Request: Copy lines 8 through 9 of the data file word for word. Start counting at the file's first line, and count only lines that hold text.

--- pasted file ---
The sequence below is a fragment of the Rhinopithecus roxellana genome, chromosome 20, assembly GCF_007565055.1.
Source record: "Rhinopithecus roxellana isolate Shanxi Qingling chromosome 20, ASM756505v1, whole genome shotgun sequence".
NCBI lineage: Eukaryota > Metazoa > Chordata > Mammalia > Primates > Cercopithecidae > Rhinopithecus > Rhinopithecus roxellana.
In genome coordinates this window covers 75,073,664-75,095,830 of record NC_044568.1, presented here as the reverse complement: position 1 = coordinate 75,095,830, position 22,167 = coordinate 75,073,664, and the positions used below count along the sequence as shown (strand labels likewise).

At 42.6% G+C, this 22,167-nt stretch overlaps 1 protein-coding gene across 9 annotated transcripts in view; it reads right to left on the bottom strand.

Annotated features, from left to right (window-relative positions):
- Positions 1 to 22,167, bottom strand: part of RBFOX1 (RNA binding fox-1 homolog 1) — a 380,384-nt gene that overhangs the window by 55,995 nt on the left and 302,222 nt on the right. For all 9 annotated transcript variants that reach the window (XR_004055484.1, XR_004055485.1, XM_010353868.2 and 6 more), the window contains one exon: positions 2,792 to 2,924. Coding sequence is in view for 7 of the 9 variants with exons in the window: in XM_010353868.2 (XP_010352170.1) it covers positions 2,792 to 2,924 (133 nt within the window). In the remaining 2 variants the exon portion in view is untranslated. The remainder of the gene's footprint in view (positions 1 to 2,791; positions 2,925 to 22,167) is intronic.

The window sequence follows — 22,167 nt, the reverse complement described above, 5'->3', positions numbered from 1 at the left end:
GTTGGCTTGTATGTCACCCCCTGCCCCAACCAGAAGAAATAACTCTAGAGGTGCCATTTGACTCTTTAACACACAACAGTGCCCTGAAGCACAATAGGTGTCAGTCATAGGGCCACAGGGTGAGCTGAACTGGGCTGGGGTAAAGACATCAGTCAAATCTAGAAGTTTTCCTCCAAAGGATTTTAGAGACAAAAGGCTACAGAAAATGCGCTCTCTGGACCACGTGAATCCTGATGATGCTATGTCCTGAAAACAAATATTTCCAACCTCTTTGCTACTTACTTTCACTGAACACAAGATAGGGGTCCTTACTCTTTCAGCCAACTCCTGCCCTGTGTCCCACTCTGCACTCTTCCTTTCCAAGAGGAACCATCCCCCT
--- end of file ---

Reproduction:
The window sequence follows — 22,167 nt, the reverse complement described above, 5'->3', positions numbered from 1 at the left end:
GTTGGCTTGTATGTCACCCCCTGCCCCAACCAGAAGAAATAACTCTAGAGGTGCCATTTGACTCTTTAACACACAACAGTGCCCTGAAGCACAATAGGTGTCAGTCATAGGGCCACAGGGTGAGCTGAACTGGGCTGGGGTAAAGACATCAGTCAAATCTAGAAGTTTTCCTCCAAAGGATTTTAGAGACAAAAGGCTACAGAAAATGCGCTCTCTGGACCACGTGAATCCTGATGATGCTATGTCCTGAAAACAAATATTTCCAACCTCTTTGCTACTTACTTTCACTGAACACAAGATAGGGGTCCTTACTCTTTCAGCCAACTCCTGCCCTGTGTCCCACTCTGCACTCTTCCTTTCCAAGAGGAACCATCCCCCT